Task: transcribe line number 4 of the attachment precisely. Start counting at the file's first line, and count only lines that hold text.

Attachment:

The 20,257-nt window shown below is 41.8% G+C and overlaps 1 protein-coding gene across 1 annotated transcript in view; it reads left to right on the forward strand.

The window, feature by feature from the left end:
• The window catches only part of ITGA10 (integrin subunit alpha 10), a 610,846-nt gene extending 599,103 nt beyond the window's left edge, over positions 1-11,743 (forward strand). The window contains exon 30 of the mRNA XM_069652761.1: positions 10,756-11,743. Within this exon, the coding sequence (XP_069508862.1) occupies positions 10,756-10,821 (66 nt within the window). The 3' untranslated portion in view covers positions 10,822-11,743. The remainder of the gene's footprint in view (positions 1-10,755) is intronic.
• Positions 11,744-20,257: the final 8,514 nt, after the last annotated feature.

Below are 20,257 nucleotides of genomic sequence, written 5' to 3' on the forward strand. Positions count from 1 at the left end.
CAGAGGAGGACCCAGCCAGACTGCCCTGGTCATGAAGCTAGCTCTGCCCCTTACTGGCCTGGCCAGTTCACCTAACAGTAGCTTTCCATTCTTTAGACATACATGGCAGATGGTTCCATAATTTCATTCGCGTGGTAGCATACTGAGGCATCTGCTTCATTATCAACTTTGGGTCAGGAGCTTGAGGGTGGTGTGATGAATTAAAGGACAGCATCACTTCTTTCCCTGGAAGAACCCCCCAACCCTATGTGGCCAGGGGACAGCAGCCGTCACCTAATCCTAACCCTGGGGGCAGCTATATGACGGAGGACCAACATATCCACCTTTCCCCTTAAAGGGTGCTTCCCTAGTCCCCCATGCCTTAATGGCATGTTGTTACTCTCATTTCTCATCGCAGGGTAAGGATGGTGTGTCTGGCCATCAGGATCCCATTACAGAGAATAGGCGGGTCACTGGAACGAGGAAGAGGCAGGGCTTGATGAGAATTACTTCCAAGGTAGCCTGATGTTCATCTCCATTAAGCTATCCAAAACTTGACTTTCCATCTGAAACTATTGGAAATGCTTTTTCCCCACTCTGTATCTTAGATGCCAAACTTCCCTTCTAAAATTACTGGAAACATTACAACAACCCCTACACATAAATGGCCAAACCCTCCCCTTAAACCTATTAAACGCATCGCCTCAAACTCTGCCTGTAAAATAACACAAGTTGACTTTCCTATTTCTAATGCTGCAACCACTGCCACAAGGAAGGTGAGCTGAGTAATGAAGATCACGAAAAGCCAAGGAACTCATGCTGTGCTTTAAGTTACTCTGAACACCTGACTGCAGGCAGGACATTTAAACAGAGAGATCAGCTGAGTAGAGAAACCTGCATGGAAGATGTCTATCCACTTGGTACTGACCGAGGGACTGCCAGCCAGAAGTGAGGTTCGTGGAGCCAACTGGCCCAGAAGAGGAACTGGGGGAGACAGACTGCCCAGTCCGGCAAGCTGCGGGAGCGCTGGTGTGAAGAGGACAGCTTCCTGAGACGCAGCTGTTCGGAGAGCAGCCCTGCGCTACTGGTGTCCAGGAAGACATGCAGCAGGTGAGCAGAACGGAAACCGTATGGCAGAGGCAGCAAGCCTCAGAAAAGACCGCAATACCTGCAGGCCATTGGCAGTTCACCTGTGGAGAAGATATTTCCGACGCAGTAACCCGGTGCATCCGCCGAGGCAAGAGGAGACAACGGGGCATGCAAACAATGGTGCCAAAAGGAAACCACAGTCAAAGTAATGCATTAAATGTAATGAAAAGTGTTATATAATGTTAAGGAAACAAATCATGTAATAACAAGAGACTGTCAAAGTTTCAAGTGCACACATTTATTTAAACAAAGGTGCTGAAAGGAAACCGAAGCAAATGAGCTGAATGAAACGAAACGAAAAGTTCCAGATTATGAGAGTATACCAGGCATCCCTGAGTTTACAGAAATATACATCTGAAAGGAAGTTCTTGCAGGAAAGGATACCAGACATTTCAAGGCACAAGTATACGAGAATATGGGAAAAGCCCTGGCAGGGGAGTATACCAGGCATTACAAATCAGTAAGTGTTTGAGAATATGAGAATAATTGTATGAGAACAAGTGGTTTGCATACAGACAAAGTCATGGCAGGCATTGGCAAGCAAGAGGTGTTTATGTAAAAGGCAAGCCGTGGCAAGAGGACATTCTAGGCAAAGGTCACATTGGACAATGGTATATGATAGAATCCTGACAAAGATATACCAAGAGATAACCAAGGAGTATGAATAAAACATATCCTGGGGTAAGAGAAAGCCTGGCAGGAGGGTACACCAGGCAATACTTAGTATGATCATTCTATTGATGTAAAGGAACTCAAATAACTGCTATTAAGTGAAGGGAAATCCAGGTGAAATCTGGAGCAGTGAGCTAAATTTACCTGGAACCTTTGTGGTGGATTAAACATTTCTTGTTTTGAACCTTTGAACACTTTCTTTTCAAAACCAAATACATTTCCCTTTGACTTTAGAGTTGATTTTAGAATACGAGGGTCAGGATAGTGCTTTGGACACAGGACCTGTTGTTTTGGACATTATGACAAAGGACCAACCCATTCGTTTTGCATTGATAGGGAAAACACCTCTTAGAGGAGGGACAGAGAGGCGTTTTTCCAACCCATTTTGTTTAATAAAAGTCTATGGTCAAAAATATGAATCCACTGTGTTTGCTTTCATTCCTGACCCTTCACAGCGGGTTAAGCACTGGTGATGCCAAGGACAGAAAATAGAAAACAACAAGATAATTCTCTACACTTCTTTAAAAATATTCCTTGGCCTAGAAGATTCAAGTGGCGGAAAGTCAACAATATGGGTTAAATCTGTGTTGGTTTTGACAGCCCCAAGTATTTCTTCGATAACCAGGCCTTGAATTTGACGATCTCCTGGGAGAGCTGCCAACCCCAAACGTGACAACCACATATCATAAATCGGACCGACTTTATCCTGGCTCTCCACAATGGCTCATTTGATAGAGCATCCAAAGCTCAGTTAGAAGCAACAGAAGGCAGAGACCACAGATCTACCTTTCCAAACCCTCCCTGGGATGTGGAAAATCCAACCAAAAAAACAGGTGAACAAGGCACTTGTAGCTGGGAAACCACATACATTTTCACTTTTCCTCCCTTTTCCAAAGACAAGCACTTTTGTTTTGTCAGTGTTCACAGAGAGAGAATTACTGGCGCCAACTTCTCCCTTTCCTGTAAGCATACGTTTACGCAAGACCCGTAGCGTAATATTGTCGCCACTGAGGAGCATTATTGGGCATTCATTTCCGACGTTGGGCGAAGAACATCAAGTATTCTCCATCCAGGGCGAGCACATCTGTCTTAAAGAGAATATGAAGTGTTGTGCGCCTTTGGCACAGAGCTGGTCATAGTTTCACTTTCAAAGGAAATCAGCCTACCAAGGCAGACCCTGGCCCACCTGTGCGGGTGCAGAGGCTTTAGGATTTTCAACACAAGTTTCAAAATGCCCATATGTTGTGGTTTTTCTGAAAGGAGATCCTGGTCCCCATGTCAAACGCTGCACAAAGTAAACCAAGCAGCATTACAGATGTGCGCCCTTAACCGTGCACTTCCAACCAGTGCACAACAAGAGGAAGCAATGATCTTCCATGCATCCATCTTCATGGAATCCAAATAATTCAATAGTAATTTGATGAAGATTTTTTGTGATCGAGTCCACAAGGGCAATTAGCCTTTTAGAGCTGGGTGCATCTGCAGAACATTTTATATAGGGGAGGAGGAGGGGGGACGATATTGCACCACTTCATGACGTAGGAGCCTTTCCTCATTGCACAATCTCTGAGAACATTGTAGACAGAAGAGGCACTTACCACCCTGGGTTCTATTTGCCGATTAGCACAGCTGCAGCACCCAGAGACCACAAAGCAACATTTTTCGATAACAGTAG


• Positions 11,744-20,257: the final 8,514 nt, after the last annotated feature.